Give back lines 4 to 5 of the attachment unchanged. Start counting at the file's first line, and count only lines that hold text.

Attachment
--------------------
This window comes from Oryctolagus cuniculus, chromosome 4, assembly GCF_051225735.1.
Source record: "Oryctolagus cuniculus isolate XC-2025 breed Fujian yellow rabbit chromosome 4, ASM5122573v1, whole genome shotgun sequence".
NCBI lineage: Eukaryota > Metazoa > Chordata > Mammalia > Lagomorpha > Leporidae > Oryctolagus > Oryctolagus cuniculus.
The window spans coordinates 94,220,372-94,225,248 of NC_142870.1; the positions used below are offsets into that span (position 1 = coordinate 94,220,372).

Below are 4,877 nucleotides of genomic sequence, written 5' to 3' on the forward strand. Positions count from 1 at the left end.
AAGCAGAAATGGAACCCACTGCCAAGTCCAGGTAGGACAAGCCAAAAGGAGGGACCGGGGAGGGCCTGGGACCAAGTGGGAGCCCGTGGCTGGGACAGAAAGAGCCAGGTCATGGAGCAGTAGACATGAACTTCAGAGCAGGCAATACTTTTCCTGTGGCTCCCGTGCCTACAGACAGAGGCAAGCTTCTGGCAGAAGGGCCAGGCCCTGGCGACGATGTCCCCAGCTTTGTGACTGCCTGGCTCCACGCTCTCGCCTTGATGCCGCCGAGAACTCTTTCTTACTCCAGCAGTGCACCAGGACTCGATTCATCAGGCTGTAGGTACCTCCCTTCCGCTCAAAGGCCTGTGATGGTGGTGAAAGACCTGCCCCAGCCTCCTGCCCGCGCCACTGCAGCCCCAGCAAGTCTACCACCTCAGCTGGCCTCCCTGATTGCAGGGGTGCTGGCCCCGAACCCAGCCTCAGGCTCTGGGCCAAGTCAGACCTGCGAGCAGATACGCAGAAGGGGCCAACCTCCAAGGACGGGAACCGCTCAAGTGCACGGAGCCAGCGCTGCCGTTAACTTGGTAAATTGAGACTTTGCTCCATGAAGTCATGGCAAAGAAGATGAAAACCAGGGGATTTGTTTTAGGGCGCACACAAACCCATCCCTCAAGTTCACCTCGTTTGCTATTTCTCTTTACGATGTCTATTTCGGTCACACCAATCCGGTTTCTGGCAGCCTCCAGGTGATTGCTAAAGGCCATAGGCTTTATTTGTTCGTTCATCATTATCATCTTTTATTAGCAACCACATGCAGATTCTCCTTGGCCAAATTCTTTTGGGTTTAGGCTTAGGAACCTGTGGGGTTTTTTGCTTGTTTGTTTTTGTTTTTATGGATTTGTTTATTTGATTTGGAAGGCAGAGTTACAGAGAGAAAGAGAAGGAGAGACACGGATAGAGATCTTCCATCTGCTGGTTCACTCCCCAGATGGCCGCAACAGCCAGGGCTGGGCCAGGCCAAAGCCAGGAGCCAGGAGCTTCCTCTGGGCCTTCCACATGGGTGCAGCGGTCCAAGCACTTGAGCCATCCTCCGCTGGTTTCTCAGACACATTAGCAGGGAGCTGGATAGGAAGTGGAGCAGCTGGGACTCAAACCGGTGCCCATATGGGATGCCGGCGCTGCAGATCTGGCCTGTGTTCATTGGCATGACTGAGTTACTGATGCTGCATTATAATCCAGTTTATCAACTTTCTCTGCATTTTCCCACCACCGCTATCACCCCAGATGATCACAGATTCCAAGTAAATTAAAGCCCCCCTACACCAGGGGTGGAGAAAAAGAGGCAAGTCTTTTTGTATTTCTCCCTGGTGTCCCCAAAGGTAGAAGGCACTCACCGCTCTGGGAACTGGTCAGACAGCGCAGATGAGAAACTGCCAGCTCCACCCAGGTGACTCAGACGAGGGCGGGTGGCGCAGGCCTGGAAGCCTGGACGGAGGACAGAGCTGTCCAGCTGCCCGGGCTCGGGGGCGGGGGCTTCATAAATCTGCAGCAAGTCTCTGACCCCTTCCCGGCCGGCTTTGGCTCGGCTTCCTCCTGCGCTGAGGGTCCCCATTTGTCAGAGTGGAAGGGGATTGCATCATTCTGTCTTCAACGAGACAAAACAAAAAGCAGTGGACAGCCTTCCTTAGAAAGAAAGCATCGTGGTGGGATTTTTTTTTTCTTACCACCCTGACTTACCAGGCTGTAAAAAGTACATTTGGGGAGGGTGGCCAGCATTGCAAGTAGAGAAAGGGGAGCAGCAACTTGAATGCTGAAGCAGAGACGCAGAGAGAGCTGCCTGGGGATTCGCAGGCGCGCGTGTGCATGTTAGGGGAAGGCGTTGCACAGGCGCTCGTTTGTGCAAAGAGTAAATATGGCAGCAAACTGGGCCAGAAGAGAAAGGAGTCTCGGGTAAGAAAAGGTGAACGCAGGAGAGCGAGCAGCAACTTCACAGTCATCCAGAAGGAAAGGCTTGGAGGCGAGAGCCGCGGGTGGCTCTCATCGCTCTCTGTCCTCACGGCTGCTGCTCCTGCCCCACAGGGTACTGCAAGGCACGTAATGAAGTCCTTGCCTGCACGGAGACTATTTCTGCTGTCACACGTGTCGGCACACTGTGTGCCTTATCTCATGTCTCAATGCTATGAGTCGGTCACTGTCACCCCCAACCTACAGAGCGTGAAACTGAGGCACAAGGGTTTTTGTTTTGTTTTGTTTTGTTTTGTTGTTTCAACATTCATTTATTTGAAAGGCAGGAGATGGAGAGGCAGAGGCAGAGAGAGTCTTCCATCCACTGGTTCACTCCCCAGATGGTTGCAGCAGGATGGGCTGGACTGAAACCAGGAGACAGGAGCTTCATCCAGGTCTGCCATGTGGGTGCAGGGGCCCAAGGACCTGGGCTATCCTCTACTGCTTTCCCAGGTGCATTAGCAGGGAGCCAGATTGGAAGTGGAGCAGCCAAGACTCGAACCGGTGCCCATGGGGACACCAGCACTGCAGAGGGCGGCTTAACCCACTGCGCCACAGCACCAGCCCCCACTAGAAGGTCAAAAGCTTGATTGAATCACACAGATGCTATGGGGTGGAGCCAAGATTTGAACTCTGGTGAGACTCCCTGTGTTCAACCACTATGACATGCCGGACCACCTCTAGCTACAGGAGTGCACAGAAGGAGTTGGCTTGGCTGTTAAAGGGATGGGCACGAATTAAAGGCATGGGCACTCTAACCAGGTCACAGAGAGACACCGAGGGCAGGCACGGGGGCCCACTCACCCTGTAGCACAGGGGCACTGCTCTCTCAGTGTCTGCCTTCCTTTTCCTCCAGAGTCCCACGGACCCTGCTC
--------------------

The window spans coordinates 94,220,372-94,225,248 of NC_142870.1; the positions used below are offsets into that span (position 1 = coordinate 94,220,372).

Below are 4,877 nucleotides of genomic sequence, written 5' to 3' on the forward strand. Positions count from 1 at the left end.